Every Day, Any Weather: The Isle Au Haut Mail Boat

Getting to Isle Au Haut is a true Maine coast experience. You have to cross the Eggemoggin Reach, drive over two bridges and two causeways, and hop two islands. All this before you even get to the mail boat, a 46-foot Jarvis Newman design that was made for harsh weather and heavy seas.

The mail boat has a powerful hull that, according to head captain Josh Weed, was built to break through four to five inches of ice. “Concrete was actually added to the bottom of the boat for ballast,” Weed explains. He is watching fellow captain Ben Hitchcock guide the boat through the Isle Au Haut thoroughfare. “It’s a bulldozer. We only really cancel the ride three or so times a year. It could make the trip, but I usually call ahead to see if any of the islanders are coming to the mainland, and if they aren’t, we stay in Stonington.”

The ride to Isle Au Haut is short, but it can be lonely. Ben Hitchcock, a first-year captain from Cape Rosier, tells me that sometimes the boat can have nobody on board. “The boat is slow this time of year,” he says. “This past Saturday morning we didn’t have a single person.”

Hitchcock captained the afternoon trip and had to make a slight deviation to his course due to especially low tides in Penobscot Bay. “We can’t come in the normal way when it is like this,” he says, referring to the extremely low tide that has drained the Isle Au Thorofare of much of it’s water. “We have to go out around Kimball Island, where the water is deeper.”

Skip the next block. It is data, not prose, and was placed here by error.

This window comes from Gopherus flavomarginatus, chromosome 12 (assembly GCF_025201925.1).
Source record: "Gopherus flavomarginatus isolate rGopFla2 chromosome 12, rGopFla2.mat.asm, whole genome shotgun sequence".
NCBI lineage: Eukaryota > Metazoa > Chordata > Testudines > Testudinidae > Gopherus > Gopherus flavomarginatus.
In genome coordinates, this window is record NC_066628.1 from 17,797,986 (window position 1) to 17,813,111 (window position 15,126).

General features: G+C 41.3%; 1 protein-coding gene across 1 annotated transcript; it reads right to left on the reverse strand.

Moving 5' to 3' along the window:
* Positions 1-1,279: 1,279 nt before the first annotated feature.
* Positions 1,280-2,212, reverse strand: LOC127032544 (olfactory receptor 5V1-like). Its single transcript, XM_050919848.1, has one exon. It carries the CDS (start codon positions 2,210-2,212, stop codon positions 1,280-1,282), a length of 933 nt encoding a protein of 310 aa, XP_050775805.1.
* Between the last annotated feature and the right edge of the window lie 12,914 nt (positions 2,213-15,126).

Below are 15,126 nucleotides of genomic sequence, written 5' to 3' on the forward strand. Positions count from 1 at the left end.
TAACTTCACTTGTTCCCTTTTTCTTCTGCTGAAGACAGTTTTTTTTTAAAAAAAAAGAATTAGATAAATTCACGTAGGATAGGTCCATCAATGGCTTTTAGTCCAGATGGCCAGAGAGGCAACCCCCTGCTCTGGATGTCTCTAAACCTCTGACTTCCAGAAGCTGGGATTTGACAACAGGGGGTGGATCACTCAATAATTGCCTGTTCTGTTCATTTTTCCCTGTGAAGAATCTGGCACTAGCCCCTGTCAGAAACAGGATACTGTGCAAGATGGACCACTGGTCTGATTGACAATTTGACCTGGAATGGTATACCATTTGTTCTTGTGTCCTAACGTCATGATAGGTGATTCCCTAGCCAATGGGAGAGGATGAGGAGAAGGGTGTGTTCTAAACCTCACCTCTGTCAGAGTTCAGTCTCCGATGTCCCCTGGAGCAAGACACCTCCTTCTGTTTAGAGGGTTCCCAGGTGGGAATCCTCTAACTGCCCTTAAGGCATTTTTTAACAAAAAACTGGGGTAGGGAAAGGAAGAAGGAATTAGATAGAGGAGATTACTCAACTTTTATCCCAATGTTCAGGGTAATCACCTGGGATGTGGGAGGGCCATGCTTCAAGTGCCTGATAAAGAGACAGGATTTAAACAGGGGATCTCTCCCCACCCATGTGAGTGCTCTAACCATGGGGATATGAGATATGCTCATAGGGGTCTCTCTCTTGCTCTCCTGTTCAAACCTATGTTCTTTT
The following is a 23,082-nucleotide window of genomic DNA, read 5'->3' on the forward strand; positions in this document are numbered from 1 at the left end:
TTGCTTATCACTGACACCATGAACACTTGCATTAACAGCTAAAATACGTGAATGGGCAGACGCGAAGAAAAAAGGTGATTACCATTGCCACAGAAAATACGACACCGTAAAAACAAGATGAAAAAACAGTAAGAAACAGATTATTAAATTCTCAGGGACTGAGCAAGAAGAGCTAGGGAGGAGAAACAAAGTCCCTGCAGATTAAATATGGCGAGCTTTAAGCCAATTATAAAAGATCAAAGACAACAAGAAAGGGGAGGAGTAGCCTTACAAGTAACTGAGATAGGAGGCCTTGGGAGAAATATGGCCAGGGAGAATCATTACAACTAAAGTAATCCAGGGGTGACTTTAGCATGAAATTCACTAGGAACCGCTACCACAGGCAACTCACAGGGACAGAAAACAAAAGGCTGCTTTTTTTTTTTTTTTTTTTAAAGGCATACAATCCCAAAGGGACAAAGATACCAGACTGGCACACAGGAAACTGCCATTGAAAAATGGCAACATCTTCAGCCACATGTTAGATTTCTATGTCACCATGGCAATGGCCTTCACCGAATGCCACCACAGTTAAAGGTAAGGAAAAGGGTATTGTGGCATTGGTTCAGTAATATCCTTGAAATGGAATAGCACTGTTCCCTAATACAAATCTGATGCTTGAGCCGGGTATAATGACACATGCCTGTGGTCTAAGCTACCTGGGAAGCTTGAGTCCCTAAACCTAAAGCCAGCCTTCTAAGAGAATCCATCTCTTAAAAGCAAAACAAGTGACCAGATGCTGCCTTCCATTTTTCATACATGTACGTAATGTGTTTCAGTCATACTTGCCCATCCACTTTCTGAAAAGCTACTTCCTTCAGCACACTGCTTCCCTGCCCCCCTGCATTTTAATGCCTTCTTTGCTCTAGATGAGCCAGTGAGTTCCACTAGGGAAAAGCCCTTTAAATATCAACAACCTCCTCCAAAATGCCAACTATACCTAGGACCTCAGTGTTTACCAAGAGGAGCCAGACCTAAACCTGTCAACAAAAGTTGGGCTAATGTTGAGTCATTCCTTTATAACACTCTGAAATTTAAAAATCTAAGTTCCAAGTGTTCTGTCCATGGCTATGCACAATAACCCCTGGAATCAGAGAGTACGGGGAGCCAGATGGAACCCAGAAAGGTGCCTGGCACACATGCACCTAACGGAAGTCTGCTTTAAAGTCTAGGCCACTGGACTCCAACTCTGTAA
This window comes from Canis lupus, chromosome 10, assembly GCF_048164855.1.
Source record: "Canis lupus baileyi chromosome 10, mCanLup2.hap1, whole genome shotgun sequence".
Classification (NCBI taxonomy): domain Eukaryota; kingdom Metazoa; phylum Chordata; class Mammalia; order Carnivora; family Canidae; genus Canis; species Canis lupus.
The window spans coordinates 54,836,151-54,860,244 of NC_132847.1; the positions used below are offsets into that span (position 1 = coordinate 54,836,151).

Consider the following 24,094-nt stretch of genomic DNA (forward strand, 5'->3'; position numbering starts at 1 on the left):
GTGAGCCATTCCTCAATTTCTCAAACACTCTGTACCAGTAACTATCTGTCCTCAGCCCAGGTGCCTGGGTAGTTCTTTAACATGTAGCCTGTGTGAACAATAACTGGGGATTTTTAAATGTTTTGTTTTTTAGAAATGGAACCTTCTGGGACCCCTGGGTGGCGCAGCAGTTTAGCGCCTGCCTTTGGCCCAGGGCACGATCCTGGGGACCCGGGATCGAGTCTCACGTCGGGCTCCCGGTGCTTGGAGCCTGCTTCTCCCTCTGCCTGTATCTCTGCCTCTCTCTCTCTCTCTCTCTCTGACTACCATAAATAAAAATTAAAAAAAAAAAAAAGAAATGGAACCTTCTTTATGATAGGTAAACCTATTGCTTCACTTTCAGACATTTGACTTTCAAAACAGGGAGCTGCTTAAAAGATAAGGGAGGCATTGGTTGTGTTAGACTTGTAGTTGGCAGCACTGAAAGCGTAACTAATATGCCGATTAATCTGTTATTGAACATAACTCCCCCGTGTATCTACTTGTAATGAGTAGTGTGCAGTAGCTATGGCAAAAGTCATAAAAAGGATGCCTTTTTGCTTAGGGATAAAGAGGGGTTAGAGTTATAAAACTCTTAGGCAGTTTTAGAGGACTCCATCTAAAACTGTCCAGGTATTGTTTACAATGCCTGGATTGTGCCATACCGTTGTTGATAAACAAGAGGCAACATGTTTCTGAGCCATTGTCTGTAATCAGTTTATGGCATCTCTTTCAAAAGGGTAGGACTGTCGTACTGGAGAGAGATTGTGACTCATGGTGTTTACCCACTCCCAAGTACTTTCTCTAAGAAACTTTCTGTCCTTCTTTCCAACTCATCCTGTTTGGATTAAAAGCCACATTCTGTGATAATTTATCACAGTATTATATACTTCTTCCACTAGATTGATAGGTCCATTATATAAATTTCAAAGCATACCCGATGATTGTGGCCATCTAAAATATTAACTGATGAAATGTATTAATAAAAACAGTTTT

Kimball Island frames the main harbor on Isle Au Haut. It’s a lovely outpost of wild hiking trails and miles of coastline that will forever remain undeveloped, a product of Acadia National Park’s vast holdings on the island. The town dock greets the mail boat twice a day in the winter, but more often in the summer. Weed enjoys every day on the boat. “The people are nice and you get to know them.” He says. “I love being out here in all seasons and all conditions.”

Riding the mail boat, or any other craft of its ilk, such as the Beal and Bunker in Northeast Harbor or the Laura B in Port Clyde, is a true coastal experience. The direct impact that water has on island residents becomes very clear when you overhear people talking about what they need from Stonington or Ellsworth, and if someone can bring back some needed supplies for the furnace and the lobster gear. Captain Weed estimates that forty-five to fifty residents remain on the island throughout the winter months, a paltry number that increases in the summer months.

No matter how few people remain, the Isle Au Haut mail boat will service them, whether or not Mother Nature tries to interfere. Island living is full of obstacles, but the daily access to the mainland is a very valuable commodity.

For more information about the Isle Au Haut mail boat, click here.